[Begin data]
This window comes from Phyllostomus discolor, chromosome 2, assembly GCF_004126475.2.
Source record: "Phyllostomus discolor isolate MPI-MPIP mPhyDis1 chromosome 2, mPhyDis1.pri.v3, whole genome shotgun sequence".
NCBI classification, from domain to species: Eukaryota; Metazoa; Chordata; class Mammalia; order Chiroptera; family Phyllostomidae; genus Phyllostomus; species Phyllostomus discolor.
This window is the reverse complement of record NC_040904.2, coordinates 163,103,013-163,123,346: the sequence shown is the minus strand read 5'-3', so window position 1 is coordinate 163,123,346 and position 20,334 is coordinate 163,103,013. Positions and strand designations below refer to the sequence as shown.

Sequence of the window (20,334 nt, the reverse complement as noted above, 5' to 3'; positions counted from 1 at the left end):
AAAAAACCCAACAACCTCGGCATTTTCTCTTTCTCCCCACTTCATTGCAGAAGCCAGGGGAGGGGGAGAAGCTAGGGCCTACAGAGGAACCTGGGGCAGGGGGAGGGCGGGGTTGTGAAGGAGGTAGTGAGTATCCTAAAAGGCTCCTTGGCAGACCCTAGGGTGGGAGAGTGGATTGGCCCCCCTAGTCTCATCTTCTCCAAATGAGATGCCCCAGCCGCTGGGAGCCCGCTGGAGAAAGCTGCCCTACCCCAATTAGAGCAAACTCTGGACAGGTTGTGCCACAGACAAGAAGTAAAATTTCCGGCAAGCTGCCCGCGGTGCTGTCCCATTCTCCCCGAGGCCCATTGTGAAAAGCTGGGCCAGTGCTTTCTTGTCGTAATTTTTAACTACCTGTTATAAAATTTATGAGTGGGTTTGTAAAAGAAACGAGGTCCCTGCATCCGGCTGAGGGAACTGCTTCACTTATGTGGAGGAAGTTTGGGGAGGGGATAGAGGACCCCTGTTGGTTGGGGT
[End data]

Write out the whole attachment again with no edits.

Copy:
This window comes from Phyllostomus discolor, chromosome 2, assembly GCF_004126475.2.
Source record: "Phyllostomus discolor isolate MPI-MPIP mPhyDis1 chromosome 2, mPhyDis1.pri.v3, whole genome shotgun sequence".
NCBI classification, from domain to species: Eukaryota; Metazoa; Chordata; class Mammalia; order Chiroptera; family Phyllostomidae; genus Phyllostomus; species Phyllostomus discolor.
This window is the reverse complement of record NC_040904.2, coordinates 163,103,013-163,123,346: the sequence shown is the minus strand read 5'-3', so window position 1 is coordinate 163,123,346 and position 20,334 is coordinate 163,103,013. Positions and strand designations below refer to the sequence as shown.

Sequence of the window (20,334 nt, the reverse complement as noted above, 5' to 3'; positions counted from 1 at the left end):
AAAAAACCCAACAACCTCGGCATTTTCTCTTTCTCCCCACTTCATTGCAGAAGCCAGGGGAGGGGGAGAAGCTAGGGCCTACAGAGGAACCTGGGGCAGGGGGAGGGCGGGGTTGTGAAGGAGGTAGTGAGTATCCTAAAAGGCTCCTTGGCAGACCCTAGGGTGGGAGAGTGGATTGGCCCCCCTAGTCTCATCTTCTCCAAATGAGATGCCCCAGCCGCTGGGAGCCCGCTGGAGAAAGCTGCCCTACCCCAATTAGAGCAAACTCTGGACAGGTTGTGCCACAGACAAGAAGTAAAATTTCCGGCAAGCTGCCCGCGGTGCTGTCCCATTCTCCCCGAGGCCCATTGTGAAAAGCTGGGCCAGTGCTTTCTTGTCGTAATTTTTAACTACCTGTTATAAAATTTATGAGTGGGTTTGTAAAAGAAACGAGGTCCCTGCATCCGGCTGAGGGAACTGCTTCACTTATGTGGAGGAAGTTTGGGGAGGGGATAGAGGACCCCTGTTGGTTGGGGT